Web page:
213 network interfaces within another guest OS. Unless you are building a
214 dedicated device-driver domain, or your master control domain
215 (domain 0), then you almost certainly want to say Y here.
217 config XEN_NETDEV_ACCEL_SFC_FRONTEND
218 tristate "Network-device frontend driver acceleration for Solarflare NICs"
219 depends on XEN_NETDEV_FRONTEND && X86
220 select XEN_NETDEV_ACCEL_SFC_UTIL
221 default m
223 config XEN_SCSI_FRONTEND
224 tristate "SCSI frontend driver"
225 depends on SCSI
226 default m
227 help
228 The SCSI frontend driver allows the kernel to access SCSI Devices
229 within another guest OS.
231 config XEN_USB_FRONTEND
232 tristate "USB frontend driver"
233 depends on USB
234 default m
235 help
236 The USB frontend driver allows the kernel to access USB Devices
237 within another guest OS.
239 config XEN_USB_FRONTEND_HCD_STATS
240 bool "Taking the HCD statistics (for debug)"
241 depends on XEN_USB_FRONTEND
242 default y
243 help
244 Count the transferred urb status and the RING_FULL occurrence.
246 config XEN_GRANT_DEV
247 tristate "User-space granted page access driver"
248 default XEN_PRIVILEGED_GUEST
249 help
250 Device for accessing (in user-space) pages that have been granted
251 by other domains.
253 config XEN_FRAMEBUFFER
254 tristate "Framebuffer-device frontend driver"
255 depends on FB
256 select FB_CFB_FILLRECT
257 select FB_CFB_COPYAREA
258 select FB_CFB_IMAGEBLIT
259 default y
260 help
261 The framebuffer-device frontend drivers allows the kernel to create a
262 virtual framebuffer. This framebuffer can be viewed in another
263 domain. Unless this domain has access to a real video card, you
264 probably want to say Y here.
266 config XEN_KEYBOARD
267 tristate "Keyboard-device frontend driver"
268 depends on XEN_FRAMEBUFFER && INPUT
269 default y
270 help
271 The keyboard-device frontend driver allows the kernel to create a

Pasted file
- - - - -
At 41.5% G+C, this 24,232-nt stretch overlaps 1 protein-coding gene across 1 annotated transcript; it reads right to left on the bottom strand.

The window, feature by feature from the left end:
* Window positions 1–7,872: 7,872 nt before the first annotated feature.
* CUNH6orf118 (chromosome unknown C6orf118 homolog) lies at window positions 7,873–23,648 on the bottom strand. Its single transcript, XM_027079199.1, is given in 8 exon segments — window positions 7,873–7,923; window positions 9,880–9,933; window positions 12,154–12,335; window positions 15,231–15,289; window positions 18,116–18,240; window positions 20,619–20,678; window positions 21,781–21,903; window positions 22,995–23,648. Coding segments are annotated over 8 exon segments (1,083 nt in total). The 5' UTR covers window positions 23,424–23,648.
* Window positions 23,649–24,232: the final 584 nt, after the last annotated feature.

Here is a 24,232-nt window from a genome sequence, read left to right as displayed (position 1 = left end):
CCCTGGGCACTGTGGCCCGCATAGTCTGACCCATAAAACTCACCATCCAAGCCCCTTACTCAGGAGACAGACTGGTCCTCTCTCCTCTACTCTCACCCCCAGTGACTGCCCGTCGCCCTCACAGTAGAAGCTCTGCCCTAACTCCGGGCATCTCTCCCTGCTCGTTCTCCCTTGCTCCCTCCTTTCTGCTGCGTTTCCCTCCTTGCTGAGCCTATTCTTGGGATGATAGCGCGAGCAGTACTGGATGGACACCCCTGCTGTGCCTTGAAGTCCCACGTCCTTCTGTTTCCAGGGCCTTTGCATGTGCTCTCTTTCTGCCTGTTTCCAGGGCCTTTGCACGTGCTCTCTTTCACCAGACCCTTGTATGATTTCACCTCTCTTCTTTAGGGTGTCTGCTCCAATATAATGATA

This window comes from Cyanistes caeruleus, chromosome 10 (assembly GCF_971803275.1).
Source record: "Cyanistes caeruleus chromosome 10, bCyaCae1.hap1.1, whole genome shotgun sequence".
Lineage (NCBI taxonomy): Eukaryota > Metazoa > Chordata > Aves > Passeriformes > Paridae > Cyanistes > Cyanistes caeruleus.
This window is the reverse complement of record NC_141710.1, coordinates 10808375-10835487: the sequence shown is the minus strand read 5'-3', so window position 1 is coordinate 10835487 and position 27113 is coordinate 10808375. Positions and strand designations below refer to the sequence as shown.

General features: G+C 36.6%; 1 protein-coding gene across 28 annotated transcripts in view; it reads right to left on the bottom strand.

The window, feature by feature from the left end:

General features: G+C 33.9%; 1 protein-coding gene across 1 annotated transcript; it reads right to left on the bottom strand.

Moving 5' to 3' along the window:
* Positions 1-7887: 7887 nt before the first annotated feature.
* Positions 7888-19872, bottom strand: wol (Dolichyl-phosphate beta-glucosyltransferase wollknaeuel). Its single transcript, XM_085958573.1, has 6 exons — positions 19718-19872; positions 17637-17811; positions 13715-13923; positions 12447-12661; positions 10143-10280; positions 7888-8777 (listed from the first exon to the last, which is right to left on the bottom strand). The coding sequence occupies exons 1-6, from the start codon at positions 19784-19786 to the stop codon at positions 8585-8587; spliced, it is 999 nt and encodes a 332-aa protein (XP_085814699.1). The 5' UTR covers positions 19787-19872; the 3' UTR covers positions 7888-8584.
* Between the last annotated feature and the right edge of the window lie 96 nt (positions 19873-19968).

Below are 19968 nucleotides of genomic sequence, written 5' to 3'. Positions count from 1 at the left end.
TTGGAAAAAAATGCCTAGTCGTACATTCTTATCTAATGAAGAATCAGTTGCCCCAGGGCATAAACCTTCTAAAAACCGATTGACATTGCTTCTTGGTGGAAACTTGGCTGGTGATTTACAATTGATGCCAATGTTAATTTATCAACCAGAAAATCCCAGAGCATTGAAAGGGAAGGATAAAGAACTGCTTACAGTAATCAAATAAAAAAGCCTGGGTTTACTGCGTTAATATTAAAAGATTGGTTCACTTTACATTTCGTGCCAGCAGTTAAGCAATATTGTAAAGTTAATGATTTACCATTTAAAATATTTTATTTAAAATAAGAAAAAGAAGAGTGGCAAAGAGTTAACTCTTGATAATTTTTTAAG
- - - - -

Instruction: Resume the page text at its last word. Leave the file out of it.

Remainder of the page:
272 virtual keyboard. This keyboard can then be driven by another
273 domain. If you've said Y to CONFIG_XEN_FRAMEBUFFER, you probably
274 want to say Y here.
276 config XEN_SCRUB_PAGES
277 bool "Scrub memory before freeing it to Xen"
278 default y
279 help
280 Erase memory contents before freeing it back to Xen's global
281 pool. This ensures that any secrets contained within that
282 memory (e.g., private keys) cannot be found by other guests that
283 may be running on the machine. Most people will want to say Y here.
284 If security is not a concern then you may increase performance by
285 saying N.
287 config XEN_DISABLE_SERIAL
288 bool "Disable serial port drivers"
289 default y
290 help
291 Disable serial port drivers, allowing the Xen console driver
292 to provide a serial console at ttyS0.
294 config XEN_SYSFS
295 tristate "Export Xen attributes in sysfs"
296 depends on SYSFS
297 select SYS_HYPERVISOR
298 default y
299 help
300 Xen hypervisor attributes will show up under /sys/hypervisor/.
302 choice
303 prompt "Xen version compatibility"
304 default XEN_COMPAT_030002_AND_LATER
306 config XEN_COMPAT_030002_AND_LATER
307 bool "3.0.2 and later"
309 config XEN_COMPAT_030004_AND_LATER
310 bool "3.0.4 and later"
312 config XEN_COMPAT_030100_AND_LATER
313 bool "3.1.0 and later"
315 config XEN_COMPAT_LATEST_ONLY
316 bool "no compatibility code"
318 endchoice
320 config XEN_COMPAT
321 hex
322 default 0xffffff if XEN_COMPAT_LATEST_ONLY
323 default 0x030100 if XEN_COMPAT_030100_AND_LATER
324 default 0x030004 if XEN_COMPAT_030004_AND_LATER
325 default 0x030002 if XEN_COMPAT_030002_AND_LATER
326 default 0
328 endmenu
330 config HAVE_IRQ_IGNORE_UNHANDLED
331 def_bool y
333 config NO_IDLE_HZ
334 def_bool y
336 config XEN_SMPBOOT
337 def_bool y
338 depends on SMP && !PPC_XEN
340 config XEN_BALLOON
341 def_bool y
342 depends on !PPC_XEN
344 config XEN_XENCOMM
345 bool
347 config XEN_DEVMEM
348 def_bool y
350 endif